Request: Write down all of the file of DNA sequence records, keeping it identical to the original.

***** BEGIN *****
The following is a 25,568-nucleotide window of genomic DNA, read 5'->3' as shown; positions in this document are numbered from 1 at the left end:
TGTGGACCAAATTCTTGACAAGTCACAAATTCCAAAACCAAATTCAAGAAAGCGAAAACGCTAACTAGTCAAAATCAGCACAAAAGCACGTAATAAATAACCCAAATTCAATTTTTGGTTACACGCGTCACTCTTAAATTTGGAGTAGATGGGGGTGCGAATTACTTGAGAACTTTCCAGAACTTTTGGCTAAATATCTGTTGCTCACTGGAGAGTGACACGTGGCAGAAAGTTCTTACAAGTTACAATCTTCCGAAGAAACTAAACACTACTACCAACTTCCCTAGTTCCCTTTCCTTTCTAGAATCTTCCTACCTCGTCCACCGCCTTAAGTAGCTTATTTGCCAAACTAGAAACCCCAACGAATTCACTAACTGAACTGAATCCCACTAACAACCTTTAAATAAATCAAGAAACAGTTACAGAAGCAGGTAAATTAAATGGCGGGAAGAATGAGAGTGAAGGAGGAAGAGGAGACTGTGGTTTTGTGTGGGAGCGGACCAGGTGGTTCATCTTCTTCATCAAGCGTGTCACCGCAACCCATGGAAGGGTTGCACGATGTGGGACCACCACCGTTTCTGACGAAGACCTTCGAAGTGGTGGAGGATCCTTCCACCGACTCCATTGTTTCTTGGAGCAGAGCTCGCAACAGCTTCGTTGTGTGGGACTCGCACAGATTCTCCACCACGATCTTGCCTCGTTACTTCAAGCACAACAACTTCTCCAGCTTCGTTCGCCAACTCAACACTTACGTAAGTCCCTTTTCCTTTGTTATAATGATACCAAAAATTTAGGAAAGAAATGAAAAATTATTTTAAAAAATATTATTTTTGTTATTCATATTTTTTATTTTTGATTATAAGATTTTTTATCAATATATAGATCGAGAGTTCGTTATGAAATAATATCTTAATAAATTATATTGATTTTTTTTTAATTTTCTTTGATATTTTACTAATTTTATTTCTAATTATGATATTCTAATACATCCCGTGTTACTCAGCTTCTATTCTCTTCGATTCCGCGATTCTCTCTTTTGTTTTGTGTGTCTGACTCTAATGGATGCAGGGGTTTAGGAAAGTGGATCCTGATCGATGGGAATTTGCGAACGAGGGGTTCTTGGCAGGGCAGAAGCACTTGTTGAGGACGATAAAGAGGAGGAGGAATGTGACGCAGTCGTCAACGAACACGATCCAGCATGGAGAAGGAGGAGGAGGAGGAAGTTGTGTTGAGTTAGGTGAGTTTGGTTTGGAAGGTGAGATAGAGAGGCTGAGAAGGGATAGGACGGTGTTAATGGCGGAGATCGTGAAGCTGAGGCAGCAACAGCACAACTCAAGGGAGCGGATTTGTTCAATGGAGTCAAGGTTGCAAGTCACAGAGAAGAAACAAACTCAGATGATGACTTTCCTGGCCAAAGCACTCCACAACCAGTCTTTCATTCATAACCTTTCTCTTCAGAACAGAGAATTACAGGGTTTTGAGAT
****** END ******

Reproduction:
The following is a 25,568-nucleotide window of genomic DNA, read 5'->3' as shown; positions in this document are numbered from 1 at the left end:
TGTGGACCAAATTCTTGACAAGTCACAAATTCCAAAACCAAATTCAAGAAAGCGAAAACGCTAACTAGTCAAAATCAGCACAAAAGCACGTAATAAATAACCCAAATTCAATTTTTGGTTACACGCGTCACTCTTAAATTTGGAGTAGATGGGGGTGCGAATTACTTGAGAACTTTCCAGAACTTTTGGCTAAATATCTGTTGCTCACTGGAGAGTGACACGTGGCAGAAAGTTCTTACAAGTTACAATCTTCCGAAGAAACTAAACACTACTACCAACTTCCCTAGTTCCCTTTCCTTTCTAGAATCTTCCTACCTCGTCCACCGCCTTAAGTAGCTTATTTGCCAAACTAGAAACCCCAACGAATTCACTAACTGAACTGAATCCCACTAACAACCTTTAAATAAATCAAGAAACAGTTACAGAAGCAGGTAAATTAAATGGCGGGAAGAATGAGAGTGAAGGAGGAAGAGGAGACTGTGGTTTTGTGTGGGAGCGGACCAGGTGGTTCATCTTCTTCATCAAGCGTGTCACCGCAACCCATGGAAGGGTTGCACGATGTGGGACCACCACCGTTTCTGACGAAGACCTTCGAAGTGGTGGAGGATCCTTCCACCGACTCCATTGTTTCTTGGAGCAGAGCTCGCAACAGCTTCGTTGTGTGGGACTCGCACAGATTCTCCACCACGATCTTGCCTCGTTACTTCAAGCACAACAACTTCTCCAGCTTCGTTCGCCAACTCAACACTTACGTAAGTCCCTTTTCCTTTGTTATAATGATACCAAAAATTTAGGAAAGAAATGAAAAATTATTTTAAAAAATATTATTTTTGTTATTCATATTTTTTATTTTTGATTATAAGATTTTTTATCAATATATAGATCGAGAGTTCGTTATGAAATAATATCTTAATAAATTATATTGATTTTTTTTTAATTTTCTTTGATATTTTACTAATTTTATTTCTAATTATGATATTCTAATACATCCCGTGTTACTCAGCTTCTATTCTCTTCGATTCCGCGATTCTCTCTTTTGTTTTGTGTGTCTGACTCTAATGGATGCAGGGGTTTAGGAAAGTGGATCCTGATCGATGGGAATTTGCGAACGAGGGGTTCTTGGCAGGGCAGAAGCACTTGTTGAGGACGATAAAGAGGAGGAGGAATGTGACGCAGTCGTCAACGAACACGATCCAGCATGGAGAAGGAGGAGGAGGAGGAAGTTGTGTTGAGTTAGGTGAGTTTGGTTTGGAAGGTGAGATAGAGAGGCTGAGAAGGGATAGGACGGTGTTAATGGCGGAGATCGTGAAGCTGAGGCAGCAACAGCACAACTCAAGGGAGCGGATTTGTTCAATGGAGTCAAGGTTGCAAGTCACAGAGAAGAAACAAACTCAGATGATGACTTTCCTGGCCAAAGCACTCCACAACCAGTCTTTCATTCATAACCTTTCTCTTCAGAACAGAGAATTACAGGGTTTTGAGAT